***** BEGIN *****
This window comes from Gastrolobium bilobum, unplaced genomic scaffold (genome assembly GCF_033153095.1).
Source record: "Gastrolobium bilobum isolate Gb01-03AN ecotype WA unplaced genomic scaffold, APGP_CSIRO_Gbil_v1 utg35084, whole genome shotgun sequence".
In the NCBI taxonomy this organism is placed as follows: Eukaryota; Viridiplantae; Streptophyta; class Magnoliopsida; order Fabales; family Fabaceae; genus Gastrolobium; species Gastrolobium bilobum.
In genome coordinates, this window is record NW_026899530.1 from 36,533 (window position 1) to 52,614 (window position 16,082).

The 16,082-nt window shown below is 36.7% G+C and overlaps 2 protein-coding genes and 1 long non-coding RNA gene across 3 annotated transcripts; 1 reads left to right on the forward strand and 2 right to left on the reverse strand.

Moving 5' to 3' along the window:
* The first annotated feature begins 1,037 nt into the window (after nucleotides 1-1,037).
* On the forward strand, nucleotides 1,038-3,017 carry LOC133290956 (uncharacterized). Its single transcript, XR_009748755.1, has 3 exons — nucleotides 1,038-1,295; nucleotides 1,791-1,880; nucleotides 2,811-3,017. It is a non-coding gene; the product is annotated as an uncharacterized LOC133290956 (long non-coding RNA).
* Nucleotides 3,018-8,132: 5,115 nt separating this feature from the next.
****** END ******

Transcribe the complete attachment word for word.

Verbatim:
This window comes from Gastrolobium bilobum, unplaced genomic scaffold (genome assembly GCF_033153095.1).
Source record: "Gastrolobium bilobum isolate Gb01-03AN ecotype WA unplaced genomic scaffold, APGP_CSIRO_Gbil_v1 utg35084, whole genome shotgun sequence".
In the NCBI taxonomy this organism is placed as follows: Eukaryota; Viridiplantae; Streptophyta; class Magnoliopsida; order Fabales; family Fabaceae; genus Gastrolobium; species Gastrolobium bilobum.
In genome coordinates, this window is record NW_026899530.1 from 36,533 (window position 1) to 52,614 (window position 16,082).

The 16,082-nt window shown below is 36.7% G+C and overlaps 2 protein-coding genes and 1 long non-coding RNA gene across 3 annotated transcripts; 1 reads left to right on the forward strand and 2 right to left on the reverse strand.

Moving 5' to 3' along the window:
* The first annotated feature begins 1,037 nt into the window (after nucleotides 1-1,037).
* On the forward strand, nucleotides 1,038-3,017 carry LOC133290956 (uncharacterized). Its single transcript, XR_009748755.1, has 3 exons — nucleotides 1,038-1,295; nucleotides 1,791-1,880; nucleotides 2,811-3,017. It is a non-coding gene; the product is annotated as an uncharacterized LOC133290956 (long non-coding RNA).
* Nucleotides 3,018-8,132: 5,115 nt separating this feature from the next.